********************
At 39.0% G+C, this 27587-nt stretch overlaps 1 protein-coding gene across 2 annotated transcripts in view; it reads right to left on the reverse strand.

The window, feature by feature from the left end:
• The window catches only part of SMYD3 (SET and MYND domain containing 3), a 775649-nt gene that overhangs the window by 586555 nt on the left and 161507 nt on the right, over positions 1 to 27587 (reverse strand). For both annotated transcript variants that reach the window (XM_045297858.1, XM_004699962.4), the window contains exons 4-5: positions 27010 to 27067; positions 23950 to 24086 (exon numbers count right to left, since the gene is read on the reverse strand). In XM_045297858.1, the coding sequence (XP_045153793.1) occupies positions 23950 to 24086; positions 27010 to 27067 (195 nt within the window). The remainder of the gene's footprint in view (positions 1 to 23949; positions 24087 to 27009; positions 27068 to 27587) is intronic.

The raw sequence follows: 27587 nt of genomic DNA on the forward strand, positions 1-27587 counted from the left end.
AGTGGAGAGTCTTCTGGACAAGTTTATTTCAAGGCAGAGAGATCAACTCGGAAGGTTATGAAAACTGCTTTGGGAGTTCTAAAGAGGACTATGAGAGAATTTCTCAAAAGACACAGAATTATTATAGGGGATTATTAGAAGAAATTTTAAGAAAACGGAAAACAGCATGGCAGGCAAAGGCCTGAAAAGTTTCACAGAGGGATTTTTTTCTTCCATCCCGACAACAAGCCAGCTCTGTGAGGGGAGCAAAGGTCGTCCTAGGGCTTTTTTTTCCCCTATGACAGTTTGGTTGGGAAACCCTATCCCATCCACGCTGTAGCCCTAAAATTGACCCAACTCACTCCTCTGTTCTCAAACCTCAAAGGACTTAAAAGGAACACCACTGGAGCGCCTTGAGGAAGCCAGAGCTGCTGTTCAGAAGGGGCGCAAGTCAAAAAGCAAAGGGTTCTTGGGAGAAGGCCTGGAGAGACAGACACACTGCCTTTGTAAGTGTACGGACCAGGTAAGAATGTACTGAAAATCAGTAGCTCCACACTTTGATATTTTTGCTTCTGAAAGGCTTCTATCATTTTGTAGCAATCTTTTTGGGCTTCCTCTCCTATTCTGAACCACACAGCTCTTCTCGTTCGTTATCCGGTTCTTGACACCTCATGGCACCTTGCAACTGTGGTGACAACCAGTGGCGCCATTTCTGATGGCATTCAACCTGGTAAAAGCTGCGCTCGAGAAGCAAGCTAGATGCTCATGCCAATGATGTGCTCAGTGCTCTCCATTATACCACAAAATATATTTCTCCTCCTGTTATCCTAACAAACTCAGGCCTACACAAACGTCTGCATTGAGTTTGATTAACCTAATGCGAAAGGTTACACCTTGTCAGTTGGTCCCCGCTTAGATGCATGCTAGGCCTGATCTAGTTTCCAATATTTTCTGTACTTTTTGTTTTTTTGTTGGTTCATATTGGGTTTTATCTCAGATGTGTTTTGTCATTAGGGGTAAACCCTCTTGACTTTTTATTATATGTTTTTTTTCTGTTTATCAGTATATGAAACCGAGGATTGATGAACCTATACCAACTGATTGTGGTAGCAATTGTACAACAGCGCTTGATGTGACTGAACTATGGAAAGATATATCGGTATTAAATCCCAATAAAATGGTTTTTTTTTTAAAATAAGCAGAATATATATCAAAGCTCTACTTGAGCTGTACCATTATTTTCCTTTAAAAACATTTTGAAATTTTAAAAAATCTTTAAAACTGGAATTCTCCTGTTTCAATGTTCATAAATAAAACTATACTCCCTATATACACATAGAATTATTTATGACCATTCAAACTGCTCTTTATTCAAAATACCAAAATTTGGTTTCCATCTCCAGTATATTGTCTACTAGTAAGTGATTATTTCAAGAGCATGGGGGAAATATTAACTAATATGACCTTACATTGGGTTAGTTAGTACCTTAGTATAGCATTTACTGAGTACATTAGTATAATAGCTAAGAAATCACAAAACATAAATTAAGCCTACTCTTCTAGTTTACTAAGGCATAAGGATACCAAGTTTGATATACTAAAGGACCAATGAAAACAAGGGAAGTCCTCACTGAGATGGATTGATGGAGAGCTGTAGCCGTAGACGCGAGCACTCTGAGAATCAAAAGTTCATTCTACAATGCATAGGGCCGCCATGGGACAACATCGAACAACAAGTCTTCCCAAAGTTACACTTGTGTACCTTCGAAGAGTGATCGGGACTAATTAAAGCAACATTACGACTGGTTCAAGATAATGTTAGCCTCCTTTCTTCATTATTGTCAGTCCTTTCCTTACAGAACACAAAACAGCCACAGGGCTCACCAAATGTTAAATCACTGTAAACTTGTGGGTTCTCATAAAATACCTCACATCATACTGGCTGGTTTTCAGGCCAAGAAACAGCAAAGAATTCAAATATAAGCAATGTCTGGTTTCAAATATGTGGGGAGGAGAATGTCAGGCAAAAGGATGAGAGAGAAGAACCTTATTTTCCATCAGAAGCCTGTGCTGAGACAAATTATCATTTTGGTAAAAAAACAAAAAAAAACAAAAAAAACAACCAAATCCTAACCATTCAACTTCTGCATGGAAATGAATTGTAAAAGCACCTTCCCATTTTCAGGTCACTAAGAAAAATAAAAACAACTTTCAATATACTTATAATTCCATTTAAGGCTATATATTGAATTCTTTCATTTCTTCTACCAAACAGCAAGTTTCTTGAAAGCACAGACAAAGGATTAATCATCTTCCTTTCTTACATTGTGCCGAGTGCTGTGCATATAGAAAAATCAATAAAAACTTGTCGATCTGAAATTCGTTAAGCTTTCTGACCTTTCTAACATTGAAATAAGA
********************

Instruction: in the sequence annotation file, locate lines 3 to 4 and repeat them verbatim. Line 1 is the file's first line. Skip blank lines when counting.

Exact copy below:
• The window catches only part of SMYD3 (SET and MYND domain containing 3), a 775649-nt gene that overhangs the window by 586555 nt on the left and 161507 nt on the right, over positions 1 to 27587 (reverse strand). For both annotated transcript variants that reach the window (XM_045297858.1, XM_004699962.4), the window contains exons 4-5: positions 27010 to 27067; positions 23950 to 24086 (exon numbers count right to left, since the gene is read on the reverse strand). In XM_045297858.1, the coding sequence (XP_045153793.1) occupies positions 23950 to 24086; positions 27010 to 27067 (195 nt within the window). The remainder of the gene's footprint in view (positions 1 to 23949; positions 24087 to 27009; positions 27068 to 27587) is intronic.

The raw sequence follows: 27587 nt of genomic DNA on the forward strand, positions 1-27587 counted from the left end.